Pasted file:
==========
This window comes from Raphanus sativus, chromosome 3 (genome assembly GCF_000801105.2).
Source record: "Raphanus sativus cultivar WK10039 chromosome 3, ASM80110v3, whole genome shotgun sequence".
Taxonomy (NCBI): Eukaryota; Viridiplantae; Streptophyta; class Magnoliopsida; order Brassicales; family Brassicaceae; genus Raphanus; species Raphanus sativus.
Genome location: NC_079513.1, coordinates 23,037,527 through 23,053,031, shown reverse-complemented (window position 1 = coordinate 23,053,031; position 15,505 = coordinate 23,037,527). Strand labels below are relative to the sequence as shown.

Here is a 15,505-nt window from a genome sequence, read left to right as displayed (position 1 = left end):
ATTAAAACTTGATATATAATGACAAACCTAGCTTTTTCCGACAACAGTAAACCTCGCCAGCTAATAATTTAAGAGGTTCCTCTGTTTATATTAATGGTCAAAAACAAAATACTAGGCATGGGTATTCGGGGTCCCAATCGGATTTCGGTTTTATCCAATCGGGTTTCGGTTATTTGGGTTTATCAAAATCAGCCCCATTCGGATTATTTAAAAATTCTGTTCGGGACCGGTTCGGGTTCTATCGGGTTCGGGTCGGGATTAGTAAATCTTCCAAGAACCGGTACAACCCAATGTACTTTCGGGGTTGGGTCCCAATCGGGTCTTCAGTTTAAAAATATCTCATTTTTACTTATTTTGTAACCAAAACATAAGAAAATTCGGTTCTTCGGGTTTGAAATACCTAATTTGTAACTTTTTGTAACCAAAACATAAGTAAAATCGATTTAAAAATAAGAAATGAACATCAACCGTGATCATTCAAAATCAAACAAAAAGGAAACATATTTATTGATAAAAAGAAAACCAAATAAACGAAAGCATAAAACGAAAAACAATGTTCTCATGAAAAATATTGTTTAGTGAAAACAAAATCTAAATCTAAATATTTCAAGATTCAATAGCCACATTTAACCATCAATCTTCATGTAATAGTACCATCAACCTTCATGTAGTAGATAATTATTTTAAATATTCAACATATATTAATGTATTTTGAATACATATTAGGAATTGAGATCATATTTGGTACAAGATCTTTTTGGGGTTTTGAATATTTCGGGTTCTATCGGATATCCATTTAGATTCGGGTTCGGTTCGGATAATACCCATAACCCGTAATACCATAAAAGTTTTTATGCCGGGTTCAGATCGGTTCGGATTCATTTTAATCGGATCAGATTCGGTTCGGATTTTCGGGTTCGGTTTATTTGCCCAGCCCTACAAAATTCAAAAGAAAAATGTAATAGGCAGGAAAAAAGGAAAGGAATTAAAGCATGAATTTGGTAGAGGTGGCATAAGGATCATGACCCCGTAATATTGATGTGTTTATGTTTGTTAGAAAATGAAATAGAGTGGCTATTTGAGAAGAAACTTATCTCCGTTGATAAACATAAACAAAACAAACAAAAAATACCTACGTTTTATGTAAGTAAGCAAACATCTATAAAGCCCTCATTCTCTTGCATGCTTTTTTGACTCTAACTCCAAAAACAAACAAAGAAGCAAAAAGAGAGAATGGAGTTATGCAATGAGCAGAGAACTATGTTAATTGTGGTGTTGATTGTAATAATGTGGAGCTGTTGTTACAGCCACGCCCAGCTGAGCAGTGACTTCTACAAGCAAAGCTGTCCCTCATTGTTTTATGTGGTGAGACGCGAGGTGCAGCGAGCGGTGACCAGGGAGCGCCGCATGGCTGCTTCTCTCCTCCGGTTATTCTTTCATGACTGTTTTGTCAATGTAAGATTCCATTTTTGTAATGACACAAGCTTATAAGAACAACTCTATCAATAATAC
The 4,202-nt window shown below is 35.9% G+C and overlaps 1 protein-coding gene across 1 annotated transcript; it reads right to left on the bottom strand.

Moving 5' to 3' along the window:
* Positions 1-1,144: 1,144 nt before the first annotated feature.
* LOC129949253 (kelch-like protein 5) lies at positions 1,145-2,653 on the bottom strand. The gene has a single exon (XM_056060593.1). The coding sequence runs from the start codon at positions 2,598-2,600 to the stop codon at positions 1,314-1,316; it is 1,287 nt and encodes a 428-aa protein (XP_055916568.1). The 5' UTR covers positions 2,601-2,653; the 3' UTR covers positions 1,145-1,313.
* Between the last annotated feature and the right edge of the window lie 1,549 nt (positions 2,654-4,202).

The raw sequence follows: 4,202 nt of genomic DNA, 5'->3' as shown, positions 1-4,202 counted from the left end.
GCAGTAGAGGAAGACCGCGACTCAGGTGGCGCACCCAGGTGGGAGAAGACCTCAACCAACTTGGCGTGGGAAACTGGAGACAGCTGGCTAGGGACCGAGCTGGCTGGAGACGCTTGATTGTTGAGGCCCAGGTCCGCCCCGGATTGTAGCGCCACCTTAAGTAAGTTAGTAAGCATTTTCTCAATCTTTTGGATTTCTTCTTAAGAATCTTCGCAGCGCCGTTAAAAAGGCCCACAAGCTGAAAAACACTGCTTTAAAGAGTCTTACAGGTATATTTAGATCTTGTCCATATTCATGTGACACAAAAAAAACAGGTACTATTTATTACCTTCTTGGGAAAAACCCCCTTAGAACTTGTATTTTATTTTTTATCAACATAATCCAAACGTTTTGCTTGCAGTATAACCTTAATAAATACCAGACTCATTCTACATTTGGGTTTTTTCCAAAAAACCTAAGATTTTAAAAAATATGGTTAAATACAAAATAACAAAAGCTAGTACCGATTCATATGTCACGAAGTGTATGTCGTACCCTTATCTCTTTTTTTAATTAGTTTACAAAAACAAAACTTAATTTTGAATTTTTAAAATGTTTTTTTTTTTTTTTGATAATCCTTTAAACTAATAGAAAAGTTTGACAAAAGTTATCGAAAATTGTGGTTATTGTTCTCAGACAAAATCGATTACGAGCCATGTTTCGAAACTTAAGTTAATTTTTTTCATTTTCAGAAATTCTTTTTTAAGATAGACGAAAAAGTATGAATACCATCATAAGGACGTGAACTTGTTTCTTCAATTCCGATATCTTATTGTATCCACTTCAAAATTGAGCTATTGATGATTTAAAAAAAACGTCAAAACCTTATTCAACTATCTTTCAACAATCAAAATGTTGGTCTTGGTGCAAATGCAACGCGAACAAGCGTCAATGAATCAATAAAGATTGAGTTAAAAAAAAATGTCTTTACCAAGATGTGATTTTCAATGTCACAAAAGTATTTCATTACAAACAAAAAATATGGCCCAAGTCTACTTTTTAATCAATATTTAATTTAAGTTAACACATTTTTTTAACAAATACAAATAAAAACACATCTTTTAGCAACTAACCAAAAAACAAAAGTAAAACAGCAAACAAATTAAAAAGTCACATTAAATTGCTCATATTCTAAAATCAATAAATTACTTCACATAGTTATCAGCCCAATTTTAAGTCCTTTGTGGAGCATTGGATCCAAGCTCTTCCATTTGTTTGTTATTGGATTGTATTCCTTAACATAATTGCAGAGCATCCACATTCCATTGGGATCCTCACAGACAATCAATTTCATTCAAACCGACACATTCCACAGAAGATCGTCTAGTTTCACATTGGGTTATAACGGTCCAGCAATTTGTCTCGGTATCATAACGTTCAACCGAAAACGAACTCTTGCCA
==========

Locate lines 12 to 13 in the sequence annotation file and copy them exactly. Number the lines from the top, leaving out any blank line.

The raw sequence follows: 4,202 nt of genomic DNA, 5'->3' as shown, positions 1-4,202 counted from the left end.
GCAGTAGAGGAAGACCGCGACTCAGGTGGCGCACCCAGGTGGGAGAAGACCTCAACCAACTTGGCGTGGGAAACTGGAGACAGCTGGCTAGGGACCGAGCTGGCTGGAGACGCTTGATTGTTGAGGCCCAGGTCCGCCCCGGATTGTAGCGCCACCTTAAGTAAGTTAGTAAGCATTTTCTCAATCTTTTGGATTTCTTCTTAAGAATCTTCGCAGCGCCGTTAAAAAGGCCCACAAGCTGAAAAACACTGCTTTAAAGAGTCTTACAGGTATATTTAGATCTTGTCCATATTCATGTGACACAAAAAAAACAGGTACTATTTATTACCTTCTTGGGAAAAACCCCCTTAGAACTTGTATTTTATTTTTTATCAACATAATCCAAACGTTTTGCTTGCAGTATAACCTTAATAAATACCAGACTCATTCTACATTTGGGTTTTTTCCAAAAAACCTAAGATTTTAAAAAATATGGTTAAATACAAAATAACAAAAGCTAGTACCGATTCATATGTCACGAAGTGTATGTCGTACCCTTATCTCTTTTTTTAATTAGTTTACAAAAACAAAACTTAATTTTGAATTTTTAAAATGTTTTTTTTTTTTTTTGATAATCCTTTAAACTAATAGAAAAGTTTGACAAAAGTTATCGAAAATTGTGGTTATTGTTCTCAGACAAAATCGATTACGAGCCATGTTTCGAAACTTAAGTTAATTTTTTTCATTTTCAGAAATTCTTTTTTAAGATAGACGAAAAAGTATGAATACCATCATAAGGACGTGAACTTGTTTCTTCAATTCCGATATCTTATTGTATCCACTTCAAAATTGAGCTATTGATGATTTAAAAAAAACGTCAAAACCTTATTCAACTATCTTTCAACAATCAAAATGTTGGTCTTGGTGCAAATGCAACGCGAACAAGCGTCAATGAATCAATAAAGATTGAGTTAAAAAAAAATGTCTTTACCAAGATGTGATTTTCAATGTCACAAAAGTATTTCATTACAAACAAAAAATATGGCCCAAGTCTACTTTTTAATCAATATTTAATTTAAGTTAACACATTTTTTTAACAAATACAAATAAAAACACATCTTTTAGCAACTAACCAAAAAACAAAAGTAAAACAGCAAACAAATTAAAAAGTCACATTAAATTGCTCATATTCTAAAATCAATAAATTACTTCACATAGTTATCAGCCCAATTTTAAGTCCTTTGTGGAGCATTGGATCCAAGCTCTTCCATTTGTTTGTTATTGGATTGTATTCCTTAACATAATTGCAGAGCATCCACATTCCATTGGGATCCTCACAGACAATCAATTTCATTCAAACCGACACATTCCACAGAAGATCGTCTAGTTTCACATTGGGTTATAACGGTCCAGCAATTTGTCTCGGTATCATAACGTTCAACCGAAAACGAACTCTTGCCA